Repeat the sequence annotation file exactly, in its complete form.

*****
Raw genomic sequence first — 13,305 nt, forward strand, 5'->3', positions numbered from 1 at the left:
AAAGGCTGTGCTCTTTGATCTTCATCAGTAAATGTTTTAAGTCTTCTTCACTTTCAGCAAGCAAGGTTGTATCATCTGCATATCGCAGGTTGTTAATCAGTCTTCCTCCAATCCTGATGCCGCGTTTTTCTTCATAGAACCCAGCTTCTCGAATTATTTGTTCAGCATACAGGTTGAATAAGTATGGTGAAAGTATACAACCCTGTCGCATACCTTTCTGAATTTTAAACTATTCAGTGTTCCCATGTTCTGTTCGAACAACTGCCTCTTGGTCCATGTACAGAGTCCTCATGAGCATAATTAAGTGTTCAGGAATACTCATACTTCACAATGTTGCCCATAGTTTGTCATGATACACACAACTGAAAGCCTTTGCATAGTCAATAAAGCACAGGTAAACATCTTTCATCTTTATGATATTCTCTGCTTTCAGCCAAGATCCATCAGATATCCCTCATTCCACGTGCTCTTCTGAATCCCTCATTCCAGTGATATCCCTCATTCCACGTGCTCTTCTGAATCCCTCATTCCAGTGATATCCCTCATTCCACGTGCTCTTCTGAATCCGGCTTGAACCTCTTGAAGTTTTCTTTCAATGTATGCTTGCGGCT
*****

Raw genomic sequence first — 13,305 nt, forward strand, 5'->3', positions numbered from 1 at the left:
AAAGGCTGTGCTCTTTGATCTTCATCAGTAAATGTTTTAAGTCTTCTTCACTTTCAGCAAGCAAGGTTGTATCATCTGCATATCGCAGGTTGTTAATCAGTCTTCCTCCAATCCTGATGCCGCGTTTTTCTTCATAGAACCCAGCTTCTCGAATTATTTGTTCAGCATACAGGTTGAATAAGTATGGTGAAAGTATACAACCCTGTCGCATACCTTTCTGAATTTTAAACTATTCAGTGTTCCCATGTTCTGTTCGAACAACTGCCTCTTGGTCCATGTACAGAGTCCTCATGAGCATAATTAAGTGTTCAGGAATACTCATACTTCACAATGTTGCCCATAGTTTGTCATGATACACACAACTGAAAGCCTTTGCATAGTCAATAAAGCACAGGTAAACATCTTTCATCTTTATGATATTCTCTGCTTTCAGCCAAGATCCATCAGATATCCCTCATTCCACGTGCTCTTCTGAATCCCTCATTCCAGTGATATCCCTCATTCCACGTGCTCTTCTGAATCCCTCATTCCAGTGATATCCCTCATTCCACGTGCTCTTCTGAATCCGGCTTGAACCTCTTGAAGTTTTCTTTCAATGTATGCTTGCGGCT